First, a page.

by Di Wu
Academic and civil society organizations globally have had broad consensus on how to define and measure transparency in the judicial system. It is such a comprehensive issue that there is a whole checklist of key recommendations for judicial transparency ranging from providing public access to judicial proceedings to civil society monitoring of the administration and operation of the courts1. While in China, official discourse on judicial transparency seems to have exclusively emphasized information disclosure as a norm, this article examines the perceived role of ICTs in promoting judicial transparency in China.
Setting the Background
Transparency is identified as a priority in two of China’s most important reform directives – the Decision of the Third2 and Fourth3 Plenary Session of the 18th Communist Party Central Committee (CPCC). In both decisions, transparency is phrased not as “tou ming” (literal translation of transparency) but as “gong kai” (“openness”). Linguistically, whereas “tou ming” contains a more comprehensive meaning and emphasizes the status of being “transparent”; “gong kai” has a narrower meaning of “openness” and focuses on the action of “disclosing” or “revealing”. This has set the tone for the transparency reform – one of the seven key reform areas of the Supreme People’s Court (SPC)’s current Judicial Reform Five Year Plan (2014-2018). Transparency in the judiciary is cross cutting through all aspects of the judicial system, covering issues such as the selection of judges, the justification of decisions, financial disclosure statements and access to the courts by citizens4. China’s Judicial Reform Plan does touch upon issues such as improving its judges’ selection system. Yet it is not framed as transparency but as an issue of trial power. It is interesting, therefore, to see how transparency is understood by the reformers in China, in terms of what is included or excluded compared to global norms, and the reasons for such decisions.
This post does not intend to “measure” how transparent China’s judicial system is; rather, it will provide a glimpse of how and why transparency is defined in a particular way by analyzing three official documents from SPC on judicial transparency – Certain Opinions on Building Three Platforms of Judicial Transparency and Provisions of Publicizing People’s Courts’ Verdicts on the Internet (hereinafter referred to as “Three Platforms”), the Fourth Five Year Plan (2014-2018) (hereinafter referred to as “4th Five-year Plan”), and the White Paper on Judicial Transparency of Chinese Courts (hereinafter referred to as “White Paper”).
“Transparency = ICTs”
The 4th Five-Year Plan of SPC, setting the direction of judicial reform for the next five years, covered seven areas with 65 articles, including a specific Chapter dedicated to “transparency”, calling for building “mechanisms for an open, dynamic, transparent, and convenient sunshine judiciary”5:
“To establish the trial-centered system with Chinese characteristics, it is necessary to rely on modern information technology […] By the end of 2015, establish three [online] platforms that are systematic, complete, and convenient [to disclose information]. ”(4th Five-year Plan, Chapter 5)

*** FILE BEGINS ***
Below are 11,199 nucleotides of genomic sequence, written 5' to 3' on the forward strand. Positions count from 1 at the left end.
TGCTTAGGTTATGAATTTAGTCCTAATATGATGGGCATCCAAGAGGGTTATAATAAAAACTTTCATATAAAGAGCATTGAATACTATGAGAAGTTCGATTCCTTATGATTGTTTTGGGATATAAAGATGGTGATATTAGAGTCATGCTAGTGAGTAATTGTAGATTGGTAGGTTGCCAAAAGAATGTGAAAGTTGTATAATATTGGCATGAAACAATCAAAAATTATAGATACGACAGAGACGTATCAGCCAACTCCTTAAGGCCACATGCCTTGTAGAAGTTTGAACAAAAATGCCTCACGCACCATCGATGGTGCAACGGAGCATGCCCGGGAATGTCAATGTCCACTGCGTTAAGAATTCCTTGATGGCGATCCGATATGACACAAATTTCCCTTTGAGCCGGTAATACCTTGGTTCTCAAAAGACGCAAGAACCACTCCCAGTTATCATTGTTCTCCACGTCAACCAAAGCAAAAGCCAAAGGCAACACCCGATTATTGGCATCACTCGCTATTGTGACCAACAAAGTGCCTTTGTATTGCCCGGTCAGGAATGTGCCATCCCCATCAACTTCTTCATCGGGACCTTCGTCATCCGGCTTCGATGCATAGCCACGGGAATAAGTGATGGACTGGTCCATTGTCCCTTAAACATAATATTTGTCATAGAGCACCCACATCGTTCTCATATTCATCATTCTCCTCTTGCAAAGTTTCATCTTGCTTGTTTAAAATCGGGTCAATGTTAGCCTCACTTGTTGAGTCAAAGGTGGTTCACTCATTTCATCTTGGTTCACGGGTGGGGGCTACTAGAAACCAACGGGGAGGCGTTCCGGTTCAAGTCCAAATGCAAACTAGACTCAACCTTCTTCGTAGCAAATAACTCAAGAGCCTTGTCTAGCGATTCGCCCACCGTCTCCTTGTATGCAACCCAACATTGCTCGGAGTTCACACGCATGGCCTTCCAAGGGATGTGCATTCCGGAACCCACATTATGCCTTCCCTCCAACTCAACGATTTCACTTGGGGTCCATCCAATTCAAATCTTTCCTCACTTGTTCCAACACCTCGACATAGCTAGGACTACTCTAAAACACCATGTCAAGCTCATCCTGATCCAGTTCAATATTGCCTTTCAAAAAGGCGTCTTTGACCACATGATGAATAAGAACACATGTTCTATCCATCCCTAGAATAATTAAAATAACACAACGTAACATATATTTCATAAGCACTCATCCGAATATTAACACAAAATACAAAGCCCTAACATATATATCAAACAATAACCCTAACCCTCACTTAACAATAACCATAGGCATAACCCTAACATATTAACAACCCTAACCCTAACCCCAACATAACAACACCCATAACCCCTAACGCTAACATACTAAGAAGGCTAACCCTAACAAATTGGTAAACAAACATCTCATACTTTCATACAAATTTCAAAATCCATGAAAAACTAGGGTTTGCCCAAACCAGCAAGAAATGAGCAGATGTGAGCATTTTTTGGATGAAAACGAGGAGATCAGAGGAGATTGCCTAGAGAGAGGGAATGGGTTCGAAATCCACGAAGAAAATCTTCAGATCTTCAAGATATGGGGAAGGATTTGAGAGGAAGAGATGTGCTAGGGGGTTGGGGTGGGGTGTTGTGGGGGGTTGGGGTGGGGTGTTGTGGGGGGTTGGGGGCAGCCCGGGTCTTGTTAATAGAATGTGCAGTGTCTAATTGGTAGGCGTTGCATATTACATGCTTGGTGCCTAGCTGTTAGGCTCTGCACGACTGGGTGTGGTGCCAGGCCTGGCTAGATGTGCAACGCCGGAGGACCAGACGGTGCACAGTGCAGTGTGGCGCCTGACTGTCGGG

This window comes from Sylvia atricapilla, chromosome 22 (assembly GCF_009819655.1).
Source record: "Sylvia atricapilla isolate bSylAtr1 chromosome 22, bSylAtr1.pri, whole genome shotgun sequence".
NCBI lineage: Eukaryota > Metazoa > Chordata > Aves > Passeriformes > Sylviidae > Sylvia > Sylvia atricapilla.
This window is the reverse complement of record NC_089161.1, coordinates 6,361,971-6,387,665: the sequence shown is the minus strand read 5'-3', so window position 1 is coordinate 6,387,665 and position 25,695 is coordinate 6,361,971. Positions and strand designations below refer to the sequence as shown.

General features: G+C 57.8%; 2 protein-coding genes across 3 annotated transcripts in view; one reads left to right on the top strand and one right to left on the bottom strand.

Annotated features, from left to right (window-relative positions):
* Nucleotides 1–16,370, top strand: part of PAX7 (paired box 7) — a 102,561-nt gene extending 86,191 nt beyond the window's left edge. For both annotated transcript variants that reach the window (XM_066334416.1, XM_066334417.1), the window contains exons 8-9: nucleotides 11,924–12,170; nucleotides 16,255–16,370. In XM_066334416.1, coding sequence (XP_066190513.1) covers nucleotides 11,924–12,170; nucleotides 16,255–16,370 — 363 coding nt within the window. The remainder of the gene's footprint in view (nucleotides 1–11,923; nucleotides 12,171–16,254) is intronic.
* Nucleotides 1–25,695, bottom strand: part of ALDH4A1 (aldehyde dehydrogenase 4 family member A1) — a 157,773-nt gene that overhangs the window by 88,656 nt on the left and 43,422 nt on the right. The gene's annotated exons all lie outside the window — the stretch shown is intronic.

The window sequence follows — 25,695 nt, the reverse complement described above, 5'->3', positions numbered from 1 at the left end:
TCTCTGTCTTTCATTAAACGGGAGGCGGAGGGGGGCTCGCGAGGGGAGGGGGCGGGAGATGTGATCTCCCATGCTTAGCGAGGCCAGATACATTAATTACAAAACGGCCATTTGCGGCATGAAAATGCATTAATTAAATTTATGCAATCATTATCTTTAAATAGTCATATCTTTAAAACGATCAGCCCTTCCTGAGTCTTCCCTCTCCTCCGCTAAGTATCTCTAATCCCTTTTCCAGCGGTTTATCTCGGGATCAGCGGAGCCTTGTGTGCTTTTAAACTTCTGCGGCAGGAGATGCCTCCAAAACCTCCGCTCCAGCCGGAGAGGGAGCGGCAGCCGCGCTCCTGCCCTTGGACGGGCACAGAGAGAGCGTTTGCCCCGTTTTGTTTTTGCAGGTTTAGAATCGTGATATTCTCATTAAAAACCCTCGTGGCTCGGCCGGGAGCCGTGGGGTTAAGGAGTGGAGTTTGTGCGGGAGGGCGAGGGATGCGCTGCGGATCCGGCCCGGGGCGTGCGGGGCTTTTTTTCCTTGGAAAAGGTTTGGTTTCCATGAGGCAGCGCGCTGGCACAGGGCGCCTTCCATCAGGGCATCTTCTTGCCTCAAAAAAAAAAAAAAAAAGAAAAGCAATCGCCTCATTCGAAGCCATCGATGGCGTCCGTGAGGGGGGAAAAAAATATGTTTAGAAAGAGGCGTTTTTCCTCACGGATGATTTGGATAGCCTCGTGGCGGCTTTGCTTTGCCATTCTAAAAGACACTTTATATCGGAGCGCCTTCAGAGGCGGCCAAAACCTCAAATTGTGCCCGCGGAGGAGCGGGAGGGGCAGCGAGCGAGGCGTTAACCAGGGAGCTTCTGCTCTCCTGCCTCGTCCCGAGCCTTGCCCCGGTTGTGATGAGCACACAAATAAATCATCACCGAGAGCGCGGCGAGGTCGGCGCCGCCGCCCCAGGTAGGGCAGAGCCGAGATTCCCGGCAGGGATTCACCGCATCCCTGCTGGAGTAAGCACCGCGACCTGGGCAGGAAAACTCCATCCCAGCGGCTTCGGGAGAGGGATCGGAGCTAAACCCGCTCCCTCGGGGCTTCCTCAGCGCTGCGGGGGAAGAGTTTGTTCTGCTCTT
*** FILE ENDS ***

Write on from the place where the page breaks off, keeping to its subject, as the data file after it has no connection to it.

ransparency here is narrowly defined as information disclosure and even more interestingly there is an exclusive linkage between information disclosure and the use of ICTs. The “three platforms” here refer to online platforms (e.g. official websites, SMS systems, social media, online broadcasting systems, etc.) to disclose three major types of information: 1) trial process, 2) judgments, verdicts and reconciliation statements, and 3) enforcement information. In November 2013, SPC issued Certain Opinions on Building Three Platforms of Judicial Transparency and Provisions of Publicizing People’s Courts’ Verdicts on the Internet to guide the establishment of the three platforms. The very existence of an official Opinions explicitly issued for the online platforms is a manifestation of the importance attached to ICTs by the judiciary to promote transparency. Emphasis on ICTs is also evident in the official documents specifically dedicated to transparency. In the White Paper on Judicial Transparency of Chinese Courts, the SPC comprehensively reviewed the achievements of the three platforms and praised their creation as key measures in the new round of reform. “Previously, information was disclosed in a sporadic way by local courts. Building national platforms to disseminate information in a uniform way has improved the practice,”6 said He Xiaorong, who was in charge of drafting the white paper, at the press conference. In the Studies of Judicial Transparency edited by the SPC Judicial Reform Office, 10 out of the 15 selected case studies on international judicial transparency practice are related to the use of ICTs7. “ICTs is a reason of transparency, not a result” Normally in China, policy change derives from the leadership of the Party and the influence of other factors is incomparable. But the “information age” may be an exception: “In the new century and new stage, facing new requirements in the work of the Party and the State, new expectations of the masses and new challenges in the era of information, the deepening of judicial transparency has become more important and urgent.” (White Paper, pp.27) All these new trends together prompted the courts to be more transparent. In other words, transparency was not traditionally a necessity; it is only made inevitable by the new conditions. It is also rather a “choice” made by the authorities than basic rights of the people: “Establishing three major platforms for judicial openness is an important strategic measure in the people’s courts adjustment to an information age, and in satisfying the public’s new expectations for judicial openness.” (Three Platforms) In a transparency-as-rights regime, the right to public information is considered a “fundamental right that the State must enforce and guarantee” 8, which means it is the judiciary’s obligation, not just a “strategic measure”, to not only disclose the information but also ensure the effective enforcement of this right. China clearly has a different mindset. “The more ICTs the more transparent” The passion for ICTs goes beyond websites. Anything that can represent “information era” is considered a driver for transparency reform, even when it is only remotely relevant: “With the rapid development of big data, cloud computing and new media, the speed, models and patterns of information dissemination change greatly, and the masses’ demands for judicial information vary, and under the new situation, the promotion of judicial transparency is facing an unprecedented opportunity and great challenges.” (White Paper, pp.28) There also seems to be a belief that all ICTs are intrinsically good therefore the more e-channels the better, without a thorough understanding of what medium works best for what communication purpose and how much resources and efforts are implied by each of them: “The people’s courts at all levels shall make full use of modern information technologies to constantly expand the channels and ways for the public to obtain judicial information by building websites on administrative affairs of courts and 12368 litigation service platform , and making public Weibo and WeChat IDs, mobile news client and president’s email, so as to explore the three-dimensional, one-stop, comprehensive and interactive judicial transparency services to build up a more transparent and open judicial environment.” (White Paper, pp.31) The limitation of ICTs as a tool and as merely a single aspect for the reform is rarely reflected in the official discourse, not to mention the potential risk of ICT-related issues such as privacy, cyber security and so on. Why ICTs? Besides the influence of the on-going global obsession for technology, China’s top judiciary has its own reasons to prioritize ICTs in its reforms. ICTs is a relatively safe entry-point for sensitive reforms. Creating a space for flexible interpretation by different stakeholders at their convenience is the premise of any intervention in political affairs in China, even within the government. ICTs is such a space: it appears formalistic but has the transformative potential for bigger changes. It is easier to control, monitor and evaluate. ICT-based reforms by definition have more access to comprehensive data, which makes more sophisticated M&E possible. Furthermore, ICTs can provide as much convenience for the users as for the suppliers. Whoever controls the medium also controls the message, which is a position that the government would like to be at. It has tangible results. “Justice is not to be done, but to be seen done.” This is one of the most popular quotes in the official documents to justify openness and information disclosure. As an output, a website or a mobile APP is far more visible than “enhanced transparency” or “strengthened capacity”. Infrastructure comes first. The entire modernization of China is marked by the philosophy of materials over spirits, infrastructure as a premise for substance. By the same logic, when the judiciary decides to be more transparent, the first thing is to strengthen its material basis. Summary From a non-comprehensive reading of the official documents, it is not difficult to get a sense of the salience of the ICT-focus in China’s efforts to promote transparency in the judicial system. Such seemingly disproportionate representation is deeply rooted in China’s political culture that values risk aversion, information manipulation and publicity. But this is not to discredit the progress that it symbolizes to even consider transparency as a priority for the country’s next five-year judicial reform plan. ICTs could well be an incremental and cautious stimulus to further progressive changes. (The views expressed in the article are personal) 1 See “Enhancing Judicial Transparency,” Transparency International Policy Position #01/2007, 2008, http://www.transparency.org; “Access to Justice and Legal Information” in Judicial Transparency Checklist, note 15, supra; “Good Practices, Initiatives, and Experiences in Combating Corruption and Promoting Judicial Transparency” in A Guide to Rapid Assessment and Policymaking for the Control of Corruption in Latin American Justice Systems, Due ProcessFoundation, 2007, http://www.dplf.org. 2 “promoting open trial and open prosecution, recording and retaining the entire court hearing and trial material; improving rational explanation of legal documents, and encouraging the court to publicize verdicts in force” 3 promoting a “sunshine judiciary” with more open trials, prosecution, police and prison work, including the timely publication of legal decisions and related documents 4 Access to Information and Transparency in the Judiciary, World Bank, 2010: “the Global Integrity report specifically examines the level of access to information and transparency of the Judicial Branch, using variables such as the selection of judges, the justification of decisions, financial disclosure statements and access to the courts by citizens.” 5 4th Five-year Plan, chapter 5建立中国特色社会主义审判权力运行体系，必须依托现 代信息技术，构建开放、动态、透明、便民的阳光司法机制，增进公众对司法的了 解、信赖和监督。到2015年底，形成体系完备、信息齐全、使用便捷的人民法院审 判流程公开、裁判文书公开和执行信息公开三大平台，建立覆盖全面、系统科学、 便民利民的司法为民机制 6 “China issues white paper on judicial transparency”, Supreme People’s Court, 12 March 2015, http://en.chinacourt.org/public/detail.php?id=4952 7 《司法公开理论问题》 8 Access to Information and Transparency in the Judiciary, World Bank, 2010, pp.43